Mature Size: Very Large Height: 33" Width up to 70"
Mature Size: Medium Height 18” Width up to 32”
This sport of 'Halcyon' and 'Riptide' makes a medium-sized mound of light blue rounded leaves that hold their color through most of the season even in warmer climates. Pale purple flowers shoot up in July and August. Tolerates morning sun very well.
Mature Size: Medium Height 18” Width Up to 36”
A very popular steel blue hosta with heart-shaped leaves and heavy ribbing. Very sturdy, compact and reliable grower. Looks great in containers, too. Holds that beautiful blue color well through the season. One of the bluest, and this one's been used to create many sports.
Small/Mini Blue Hostas
Mature Size: Mini Height 8” Width Up to 19”
Hosta of the Year 2008 for good reason. The medium blue/green mouse ear shaped leaves are nothing short of adorable. Outstanding lavender to white lily-like flowers atop graceful stalks. Great for rock gardens. Also slug resistant.
To Sum Up
Hostas are such a forgiving perennial, they can easily be moved to a more suitable location until it's in just the right spot. If the leaves do turn green for a season, not to worry. The blue waxy coating will return as the hosta emerges the next season.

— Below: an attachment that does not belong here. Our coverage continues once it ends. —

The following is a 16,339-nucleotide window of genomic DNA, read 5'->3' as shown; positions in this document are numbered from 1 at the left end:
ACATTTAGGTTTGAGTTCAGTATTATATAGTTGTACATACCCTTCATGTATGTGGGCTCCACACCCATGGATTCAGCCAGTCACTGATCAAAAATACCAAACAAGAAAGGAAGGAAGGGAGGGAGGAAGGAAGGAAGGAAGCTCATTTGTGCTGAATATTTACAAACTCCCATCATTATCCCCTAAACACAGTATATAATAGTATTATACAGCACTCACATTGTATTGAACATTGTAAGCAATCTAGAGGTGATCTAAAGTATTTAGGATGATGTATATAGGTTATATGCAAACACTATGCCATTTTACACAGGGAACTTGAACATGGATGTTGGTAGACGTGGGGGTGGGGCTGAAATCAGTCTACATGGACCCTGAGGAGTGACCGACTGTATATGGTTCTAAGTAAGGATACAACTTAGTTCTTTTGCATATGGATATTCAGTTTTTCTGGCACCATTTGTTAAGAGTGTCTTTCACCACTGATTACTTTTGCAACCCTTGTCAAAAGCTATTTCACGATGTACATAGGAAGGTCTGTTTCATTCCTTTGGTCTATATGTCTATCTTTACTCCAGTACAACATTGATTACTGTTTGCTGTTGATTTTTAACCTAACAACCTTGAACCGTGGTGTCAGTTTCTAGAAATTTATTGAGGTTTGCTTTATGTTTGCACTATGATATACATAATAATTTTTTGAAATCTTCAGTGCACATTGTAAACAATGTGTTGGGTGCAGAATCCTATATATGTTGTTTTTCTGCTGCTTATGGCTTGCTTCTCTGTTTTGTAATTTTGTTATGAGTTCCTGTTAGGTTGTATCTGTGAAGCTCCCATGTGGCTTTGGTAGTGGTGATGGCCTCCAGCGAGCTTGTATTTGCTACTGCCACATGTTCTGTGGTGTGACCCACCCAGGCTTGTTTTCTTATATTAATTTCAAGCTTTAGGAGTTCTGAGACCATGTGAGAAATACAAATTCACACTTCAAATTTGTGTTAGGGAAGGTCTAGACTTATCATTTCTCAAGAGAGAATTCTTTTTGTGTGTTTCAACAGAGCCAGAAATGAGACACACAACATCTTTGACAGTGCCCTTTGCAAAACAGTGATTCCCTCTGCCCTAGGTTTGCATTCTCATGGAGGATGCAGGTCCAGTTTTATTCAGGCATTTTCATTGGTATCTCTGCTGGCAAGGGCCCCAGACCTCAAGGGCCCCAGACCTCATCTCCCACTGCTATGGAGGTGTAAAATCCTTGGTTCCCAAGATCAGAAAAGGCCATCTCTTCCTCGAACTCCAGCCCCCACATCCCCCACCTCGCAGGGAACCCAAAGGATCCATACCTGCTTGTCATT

The blue colors of hostas have been described in many ways, including deep blue, powdery blue, intense blue, icy blue, silvery blue and chalky blue. But no matter which term you use, with the right care and placement, blue hostas will add a peaceful, cooling feeling to your perennial shade garden.
Because there are so many variables to consider, you could follow all of the above suggestions and still not be successful in achieving an exact leaf color.
One of the great things about hostas is that they're easy to dig up and move to another location. And there's always the possibility of planting your hosta in a pot. Then you can move it around until it's in just the right spot for the coloring you're after.
Where to go next!